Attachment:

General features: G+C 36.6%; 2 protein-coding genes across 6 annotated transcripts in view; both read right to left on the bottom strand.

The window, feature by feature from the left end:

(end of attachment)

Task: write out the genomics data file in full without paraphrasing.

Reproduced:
General features: G+C 36.6%; 2 protein-coding genes across 6 annotated transcripts in view; both read right to left on the bottom strand.

The window, feature by feature from the left end: